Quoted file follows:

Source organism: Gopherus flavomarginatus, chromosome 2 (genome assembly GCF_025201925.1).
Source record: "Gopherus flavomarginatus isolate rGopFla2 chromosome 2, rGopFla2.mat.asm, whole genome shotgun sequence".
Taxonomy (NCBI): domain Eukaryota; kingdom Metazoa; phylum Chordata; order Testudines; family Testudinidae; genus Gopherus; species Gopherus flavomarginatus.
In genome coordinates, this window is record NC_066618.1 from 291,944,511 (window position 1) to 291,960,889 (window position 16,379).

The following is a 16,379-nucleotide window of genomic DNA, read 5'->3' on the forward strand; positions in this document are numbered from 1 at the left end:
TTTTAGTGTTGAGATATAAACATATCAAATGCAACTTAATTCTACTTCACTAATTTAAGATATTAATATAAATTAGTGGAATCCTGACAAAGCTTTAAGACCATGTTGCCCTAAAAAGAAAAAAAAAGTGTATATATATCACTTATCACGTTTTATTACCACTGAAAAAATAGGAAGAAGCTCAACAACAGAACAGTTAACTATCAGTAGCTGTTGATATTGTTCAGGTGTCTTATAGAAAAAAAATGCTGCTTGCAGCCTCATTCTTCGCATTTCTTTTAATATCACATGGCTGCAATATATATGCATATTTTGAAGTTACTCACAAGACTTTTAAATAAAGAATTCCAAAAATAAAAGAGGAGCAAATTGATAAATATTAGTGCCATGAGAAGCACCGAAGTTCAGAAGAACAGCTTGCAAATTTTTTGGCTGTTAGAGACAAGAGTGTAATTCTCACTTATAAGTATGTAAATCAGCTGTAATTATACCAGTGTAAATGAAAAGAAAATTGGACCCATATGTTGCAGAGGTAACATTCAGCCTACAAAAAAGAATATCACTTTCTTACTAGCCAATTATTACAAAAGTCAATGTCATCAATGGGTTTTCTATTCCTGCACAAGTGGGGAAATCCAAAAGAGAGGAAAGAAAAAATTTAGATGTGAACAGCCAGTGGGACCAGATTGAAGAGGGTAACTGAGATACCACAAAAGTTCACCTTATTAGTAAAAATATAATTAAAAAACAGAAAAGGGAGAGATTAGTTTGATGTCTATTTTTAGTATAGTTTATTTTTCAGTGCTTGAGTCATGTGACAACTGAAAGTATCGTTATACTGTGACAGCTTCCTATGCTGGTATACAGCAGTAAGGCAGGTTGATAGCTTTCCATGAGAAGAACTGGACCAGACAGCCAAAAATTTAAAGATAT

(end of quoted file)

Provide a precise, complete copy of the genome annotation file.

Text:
Source organism: Gopherus flavomarginatus, chromosome 2 (genome assembly GCF_025201925.1).
Source record: "Gopherus flavomarginatus isolate rGopFla2 chromosome 2, rGopFla2.mat.asm, whole genome shotgun sequence".
Taxonomy (NCBI): domain Eukaryota; kingdom Metazoa; phylum Chordata; order Testudines; family Testudinidae; genus Gopherus; species Gopherus flavomarginatus.
In genome coordinates, this window is record NC_066618.1 from 291,944,511 (window position 1) to 291,960,889 (window position 16,379).

The following is a 16,379-nucleotide window of genomic DNA, read 5'->3' on the forward strand; positions in this document are numbered from 1 at the left end:
TTTTAGTGTTGAGATATAAACATATCAAATGCAACTTAATTCTACTTCACTAATTTAAGATATTAATATAAATTAGTGGAATCCTGACAAAGCTTTAAGACCATGTTGCCCTAAAAAGAAAAAAAAAGTGTATATATATCACTTATCACGTTTTATTACCACTGAAAAAATAGGAAGAAGCTCAACAACAGAACAGTTAACTATCAGTAGCTGTTGATATTGTTCAGGTGTCTTATAGAAAAAAAATGCTGCTTGCAGCCTCATTCTTCGCATTTCTTTTAATATCACATGGCTGCAATATATATGCATATTTTGAAGTTACTCACAAGACTTTTAAATAAAGAATTCCAAAAATAAAAGAGGAGCAAATTGATAAATATTAGTGCCATGAGAAGCACCGAAGTTCAGAAGAACAGCTTGCAAATTTTTTGGCTGTTAGAGACAAGAGTGTAATTCTCACTTATAAGTATGTAAATCAGCTGTAATTATACCAGTGTAAATGAAAAGAAAATTGGACCCATATGTTGCAGAGGTAACATTCAGCCTACAAAAAAGAATATCACTTTCTTACTAGCCAATTATTACAAAAGTCAATGTCATCAATGGGTTTTCTATTCCTGCACAAGTGGGGAAATCCAAAAGAGAGGAAAGAAAAAATTTAGATGTGAACAGCCAGTGGGACCAGATTGAAGAGGGTAACTGAGATACCACAAAAGTTCACCTTATTAGTAAAAATATAATTAAAAAACAGAAAAGGGAGAGATTAGTTTGATGTCTATTTTTAGTATAGTTTATTTTTCAGTGCTTGAGTCATGTGACAACTGAAAGTATCGTTATACTGTGACAGCTTCCTATGCTGGTATACAGCAGTAAGGCAGGTTGATAGCTTTCCATGAGAAGAACTGGACCAGACAGCCAAAAATTTAAAGATAT